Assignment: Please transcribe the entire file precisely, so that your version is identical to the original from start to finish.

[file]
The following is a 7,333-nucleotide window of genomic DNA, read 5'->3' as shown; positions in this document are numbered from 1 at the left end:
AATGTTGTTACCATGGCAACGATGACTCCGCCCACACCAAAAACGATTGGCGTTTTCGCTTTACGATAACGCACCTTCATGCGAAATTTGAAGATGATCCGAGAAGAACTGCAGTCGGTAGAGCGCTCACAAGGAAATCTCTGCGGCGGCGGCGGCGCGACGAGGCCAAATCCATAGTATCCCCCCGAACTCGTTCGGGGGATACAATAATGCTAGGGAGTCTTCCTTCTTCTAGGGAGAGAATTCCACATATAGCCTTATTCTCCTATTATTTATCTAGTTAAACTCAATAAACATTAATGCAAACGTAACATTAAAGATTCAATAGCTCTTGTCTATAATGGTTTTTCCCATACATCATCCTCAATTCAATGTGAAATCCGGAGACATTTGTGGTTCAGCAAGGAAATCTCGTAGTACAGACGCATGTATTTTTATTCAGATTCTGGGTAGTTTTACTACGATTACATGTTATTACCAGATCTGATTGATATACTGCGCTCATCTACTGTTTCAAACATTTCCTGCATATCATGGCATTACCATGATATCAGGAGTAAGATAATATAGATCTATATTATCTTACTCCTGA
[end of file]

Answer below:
The following is a 7,333-nucleotide window of genomic DNA, read 5'->3' as shown; positions in this document are numbered from 1 at the left end:
AATGTTGTTACCATGGCAACGATGACTCCGCCCACACCAAAAACGATTGGCGTTTTCGCTTTACGATAACGCACCTTCATGCGAAATTTGAAGATGATCCGAGAAGAACTGCAGTCGGTAGAGCGCTCACAAGGAAATCTCTGCGGCGGCGGCGGCGCGACGAGGCCAAATCCATAGTATCCCCCCGAACTCGTTCGGGGGATACAATAATGCTAGGGAGTCTTCCTTCTTCTAGGGAGAGAATTCCACATATAGCCTTATTCTCCTATTATTTATCTAGTTAAACTCAATAAACATTAATGCAAACGTAACATTAAAGATTCAATAGCTCTTGTCTATAATGGTTTTTCCCATACATCATCCTCAATTCAATGTGAAATCCGGAGACATTTGTGGTTCAGCAAGGAAATCTCGTAGTACAGACGCATGTATTTTTATTCAGATTCTGGGTAGTTTTACTACGATTACATGTTATTACCAGATCTGATTGATATACTGCGCTCATCTACTGTTTCAAACATTTCCTGCATATCATGGCATTACCATGATATCAGGAGTAAGATAATATAGATCTATATTATCTTACTCCTGA